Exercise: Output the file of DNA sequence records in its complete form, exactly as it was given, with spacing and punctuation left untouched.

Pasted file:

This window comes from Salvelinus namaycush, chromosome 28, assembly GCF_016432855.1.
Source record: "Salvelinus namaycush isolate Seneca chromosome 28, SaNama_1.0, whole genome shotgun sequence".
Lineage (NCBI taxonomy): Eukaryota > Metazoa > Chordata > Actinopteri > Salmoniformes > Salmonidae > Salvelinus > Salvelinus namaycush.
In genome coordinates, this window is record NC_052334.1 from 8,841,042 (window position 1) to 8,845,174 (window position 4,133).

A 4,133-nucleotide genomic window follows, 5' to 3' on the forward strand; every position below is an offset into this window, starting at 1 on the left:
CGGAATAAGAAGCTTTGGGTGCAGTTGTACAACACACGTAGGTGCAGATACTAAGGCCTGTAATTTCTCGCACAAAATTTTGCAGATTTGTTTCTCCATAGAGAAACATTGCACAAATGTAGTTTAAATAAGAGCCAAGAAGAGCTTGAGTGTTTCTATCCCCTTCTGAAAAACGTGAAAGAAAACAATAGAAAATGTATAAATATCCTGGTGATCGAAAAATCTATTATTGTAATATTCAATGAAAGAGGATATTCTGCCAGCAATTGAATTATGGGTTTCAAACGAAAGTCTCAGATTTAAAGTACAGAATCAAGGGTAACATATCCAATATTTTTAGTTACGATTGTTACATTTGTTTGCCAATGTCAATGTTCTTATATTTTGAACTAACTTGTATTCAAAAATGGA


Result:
This window comes from Salvelinus namaycush, chromosome 28, assembly GCF_016432855.1.
Source record: "Salvelinus namaycush isolate Seneca chromosome 28, SaNama_1.0, whole genome shotgun sequence".
Lineage (NCBI taxonomy): Eukaryota > Metazoa > Chordata > Actinopteri > Salmoniformes > Salmonidae > Salvelinus > Salvelinus namaycush.
In genome coordinates, this window is record NC_052334.1 from 8,841,042 (window position 1) to 8,845,174 (window position 4,133).

A 4,133-nucleotide genomic window follows, 5' to 3' on the forward strand; every position below is an offset into this window, starting at 1 on the left:
CGGAATAAGAAGCTTTGGGTGCAGTTGTACAACACACGTAGGTGCAGATACTAAGGCCTGTAATTTCTCGCACAAAATTTTGCAGATTTGTTTCTCCATAGAGAAACATTGCACAAATGTAGTTTAAATAAGAGCCAAGAAGAGCTTGAGTGTTTCTATCCCCTTCTGAAAAACGTGAAAGAAAACAATAGAAAATGTATAAATATCCTGGTGATCGAAAAATCTATTATTGTAATATTCAATGAAAGAGGATATTCTGCCAGCAATTGAATTATGGGTTTCAAACGAAAGTCTCAGATTTAAAGTACAGAATCAAGGGTAACATATCCAATATTTTTAGTTACGATTGTTACATTTGTTTGCCAATGTCAATGTTCTTATATTTTGAACTAACTTGTATTCAAAAATGGA